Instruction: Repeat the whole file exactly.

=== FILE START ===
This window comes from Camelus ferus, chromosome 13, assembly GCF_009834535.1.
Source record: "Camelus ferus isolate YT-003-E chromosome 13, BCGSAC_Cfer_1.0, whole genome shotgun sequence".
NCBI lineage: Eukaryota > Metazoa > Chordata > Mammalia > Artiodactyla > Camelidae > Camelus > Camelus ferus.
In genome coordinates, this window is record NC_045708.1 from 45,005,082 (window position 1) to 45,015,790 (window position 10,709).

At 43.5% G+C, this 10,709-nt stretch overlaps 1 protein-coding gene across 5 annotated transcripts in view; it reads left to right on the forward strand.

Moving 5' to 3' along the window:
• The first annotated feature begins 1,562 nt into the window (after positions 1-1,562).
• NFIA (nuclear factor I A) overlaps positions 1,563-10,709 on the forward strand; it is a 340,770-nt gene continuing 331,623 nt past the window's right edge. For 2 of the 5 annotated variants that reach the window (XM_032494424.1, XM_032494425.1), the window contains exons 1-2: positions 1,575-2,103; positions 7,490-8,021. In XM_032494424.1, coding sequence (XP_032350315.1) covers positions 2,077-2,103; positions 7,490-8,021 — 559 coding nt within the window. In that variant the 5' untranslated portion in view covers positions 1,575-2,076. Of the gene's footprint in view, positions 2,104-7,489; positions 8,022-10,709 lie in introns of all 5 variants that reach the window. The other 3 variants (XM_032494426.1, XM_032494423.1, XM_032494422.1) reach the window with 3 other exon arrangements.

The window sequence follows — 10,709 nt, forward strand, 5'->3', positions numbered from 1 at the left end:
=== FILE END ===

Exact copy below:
This window comes from Camelus ferus, chromosome 13, assembly GCF_009834535.1.
Source record: "Camelus ferus isolate YT-003-E chromosome 13, BCGSAC_Cfer_1.0, whole genome shotgun sequence".
NCBI lineage: Eukaryota > Metazoa > Chordata > Mammalia > Artiodactyla > Camelidae > Camelus > Camelus ferus.
In genome coordinates, this window is record NC_045708.1 from 45,005,082 (window position 1) to 45,015,790 (window position 10,709).

At 43.5% G+C, this 10,709-nt stretch overlaps 1 protein-coding gene across 5 annotated transcripts in view; it reads left to right on the forward strand.

Moving 5' to 3' along the window:
• The first annotated feature begins 1,562 nt into the window (after positions 1-1,562).
• NFIA (nuclear factor I A) overlaps positions 1,563-10,709 on the forward strand; it is a 340,770-nt gene continuing 331,623 nt past the window's right edge. For 2 of the 5 annotated variants that reach the window (XM_032494424.1, XM_032494425.1), the window contains exons 1-2: positions 1,575-2,103; positions 7,490-8,021. In XM_032494424.1, coding sequence (XP_032350315.1) covers positions 2,077-2,103; positions 7,490-8,021 — 559 coding nt within the window. In that variant the 5' untranslated portion in view covers positions 1,575-2,076. Of the gene's footprint in view, positions 2,104-7,489; positions 8,022-10,709 lie in introns of all 5 variants that reach the window. The other 3 variants (XM_032494426.1, XM_032494423.1, XM_032494422.1) reach the window with 3 other exon arrangements.

The window sequence follows — 10,709 nt, forward strand, 5'->3', positions numbered from 1 at the left end: